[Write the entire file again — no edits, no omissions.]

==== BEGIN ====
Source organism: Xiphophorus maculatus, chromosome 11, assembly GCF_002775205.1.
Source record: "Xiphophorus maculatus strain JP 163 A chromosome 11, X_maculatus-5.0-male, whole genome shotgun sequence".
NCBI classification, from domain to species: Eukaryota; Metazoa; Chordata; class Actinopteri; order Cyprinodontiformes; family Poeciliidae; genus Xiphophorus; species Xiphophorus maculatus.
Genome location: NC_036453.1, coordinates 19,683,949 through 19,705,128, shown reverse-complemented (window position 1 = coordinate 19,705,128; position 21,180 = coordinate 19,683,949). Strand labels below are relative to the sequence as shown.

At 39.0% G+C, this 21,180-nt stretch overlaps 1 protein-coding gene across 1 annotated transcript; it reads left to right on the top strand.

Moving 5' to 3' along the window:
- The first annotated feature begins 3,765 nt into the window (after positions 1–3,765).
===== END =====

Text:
Source organism: Xiphophorus maculatus, chromosome 11, assembly GCF_002775205.1.
Source record: "Xiphophorus maculatus strain JP 163 A chromosome 11, X_maculatus-5.0-male, whole genome shotgun sequence".
NCBI classification, from domain to species: Eukaryota; Metazoa; Chordata; class Actinopteri; order Cyprinodontiformes; family Poeciliidae; genus Xiphophorus; species Xiphophorus maculatus.
Genome location: NC_036453.1, coordinates 19,683,949 through 19,705,128, shown reverse-complemented (window position 1 = coordinate 19,705,128; position 21,180 = coordinate 19,683,949). Strand labels below are relative to the sequence as shown.

At 39.0% G+C, this 21,180-nt stretch overlaps 1 protein-coding gene across 1 annotated transcript; it reads left to right on the top strand.

Moving 5' to 3' along the window:
- The first annotated feature begins 3,765 nt into the window (after positions 1–3,765).